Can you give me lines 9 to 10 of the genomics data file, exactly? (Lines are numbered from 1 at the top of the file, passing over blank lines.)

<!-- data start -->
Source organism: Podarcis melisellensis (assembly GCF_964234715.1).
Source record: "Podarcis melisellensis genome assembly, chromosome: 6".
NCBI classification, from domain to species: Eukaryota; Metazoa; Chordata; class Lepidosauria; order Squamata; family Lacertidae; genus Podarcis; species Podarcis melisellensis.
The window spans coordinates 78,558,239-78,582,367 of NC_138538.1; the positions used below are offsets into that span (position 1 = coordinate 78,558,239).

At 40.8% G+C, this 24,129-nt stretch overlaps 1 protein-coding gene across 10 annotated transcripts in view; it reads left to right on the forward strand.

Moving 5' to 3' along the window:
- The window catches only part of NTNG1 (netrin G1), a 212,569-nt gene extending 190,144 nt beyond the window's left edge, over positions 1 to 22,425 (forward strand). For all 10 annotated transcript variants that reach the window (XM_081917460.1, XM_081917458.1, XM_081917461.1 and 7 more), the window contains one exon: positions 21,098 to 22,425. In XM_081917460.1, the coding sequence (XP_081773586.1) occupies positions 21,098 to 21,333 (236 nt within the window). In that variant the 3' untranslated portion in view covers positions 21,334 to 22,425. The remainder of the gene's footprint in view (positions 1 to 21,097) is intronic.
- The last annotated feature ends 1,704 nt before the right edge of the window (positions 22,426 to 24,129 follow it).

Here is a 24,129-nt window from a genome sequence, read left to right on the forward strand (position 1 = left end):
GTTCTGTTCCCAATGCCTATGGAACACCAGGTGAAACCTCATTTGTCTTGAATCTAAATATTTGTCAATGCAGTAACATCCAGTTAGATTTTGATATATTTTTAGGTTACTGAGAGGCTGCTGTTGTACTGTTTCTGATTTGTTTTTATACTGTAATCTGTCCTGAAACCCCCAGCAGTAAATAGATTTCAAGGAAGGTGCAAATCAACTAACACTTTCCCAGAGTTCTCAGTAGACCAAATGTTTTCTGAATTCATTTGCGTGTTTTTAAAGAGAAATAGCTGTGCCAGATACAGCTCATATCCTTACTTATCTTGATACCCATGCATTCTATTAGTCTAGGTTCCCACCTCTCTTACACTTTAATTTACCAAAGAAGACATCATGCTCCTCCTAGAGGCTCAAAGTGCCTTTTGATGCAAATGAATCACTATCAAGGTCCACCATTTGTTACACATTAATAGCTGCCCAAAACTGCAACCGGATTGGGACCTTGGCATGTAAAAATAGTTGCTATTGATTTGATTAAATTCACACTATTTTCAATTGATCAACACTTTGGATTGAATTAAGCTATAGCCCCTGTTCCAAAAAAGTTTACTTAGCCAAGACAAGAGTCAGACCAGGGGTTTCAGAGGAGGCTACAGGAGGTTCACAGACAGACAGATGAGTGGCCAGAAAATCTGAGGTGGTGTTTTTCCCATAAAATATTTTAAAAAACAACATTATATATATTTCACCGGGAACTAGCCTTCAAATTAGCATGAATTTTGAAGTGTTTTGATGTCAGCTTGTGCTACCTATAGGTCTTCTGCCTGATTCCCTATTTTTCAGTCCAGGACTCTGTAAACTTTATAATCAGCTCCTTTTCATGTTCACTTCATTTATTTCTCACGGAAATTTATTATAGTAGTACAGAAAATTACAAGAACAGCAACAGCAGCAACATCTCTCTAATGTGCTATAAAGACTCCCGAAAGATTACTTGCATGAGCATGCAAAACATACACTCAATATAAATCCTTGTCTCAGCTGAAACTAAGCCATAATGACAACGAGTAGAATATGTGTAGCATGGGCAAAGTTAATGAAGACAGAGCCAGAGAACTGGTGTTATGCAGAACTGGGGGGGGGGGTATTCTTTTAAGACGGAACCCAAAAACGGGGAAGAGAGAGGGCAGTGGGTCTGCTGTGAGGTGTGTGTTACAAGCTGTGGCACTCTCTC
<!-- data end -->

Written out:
Here is a 24,129-nt window from a genome sequence, read left to right on the forward strand (position 1 = left end):
GTTCTGTTCCCAATGCCTATGGAACACCAGGTGAAACCTCATTTGTCTTGAATCTAAATATTTGTCAATGCAGTAACATCCAGTTAGATTTTGATATATTTTTAGGTTACTGAGAGGCTGCTGTTGTACTGTTTCTGATTTGTTTTTATACTGTAATCTGTCCTGAAACCCCCAGCAGTAAATAGATTTCAAGGAAGGTGCAAATCAACTAACACTTTCCCAGAGTTCTCAGTAGACCAAATGTTTTCTGAATTCATTTGCGTGTTTTTAAAGAGAAATAGCTGTGCCAGATACAGCTCATATCCTTACTTATCTTGATACCCATGCATTCTATTAGTCTAGGTTCCCACCTCTCTTACACTTTAATTTACCAAAGAAGACATCATGCTCCTCCTAGAGGCTCAAAGTGCCTTTTGATGCAAATGAATCACTATCAAGGTCCACCATTTGTTACACATTAATAGCTGCCCAAAACTGCAACCGGATTGGGACCTTGGCATGTAAAAATAGTTGCTATTGATTTGATTAAATTCACACTATTTTCAATTGATCAACACTTTGGATTGAATTAAGCTATAGCCCCTGTTCCAAAAAAGTTTACTTAGCCAAGACAAGAGTCAGACCAGGGGTTTCAGAGGAGGCTACAGGAGGTTCACAGACAGACAGATGAGTGGCCAGAAAATCTGAGGTGGTGTTTTTCCCATAAAATATTTTAAAAAACAACATTATATATATTTCACCGGGAACTAGCCTTCAAATTAGCATGAATTTTGAAGTGTTTTGATGTCAGCTTGTGCTACCTATAGGTCTTCTGCCTGATTCCCTATTTTTCAGTCCAGGACTCTGTAAACTTTATAATCAGCTCCTTTTCATGTTCACTTCATTTATTTCTCACGGAAATTTATTATAGTAGTACAGAAAATTACAAGAACAGCAACAGCAGCAACATCTCTCTAATGTGCTATAAAGACTCCCGAAAGATTACTTGCATGAGCATGCAAAACATACACTCAATATAAATCCTTGTCTCAGCTGAAACTAAGCCATAATGACAACGAGTAGAATATGTGTAGCATGGGCAAAGTTAATGAAGACAGAGCCAGAGAACTGGTGTTATGCAGAACTGGGGGGGGGGGTATTCTTTTAAGACGGAACCCAAAAACGGGGAAGAGAGAGGGCAGTGGGTCTGCTGTGAGGTGTGTGTTACAAGCTGTGGCACTCTCTC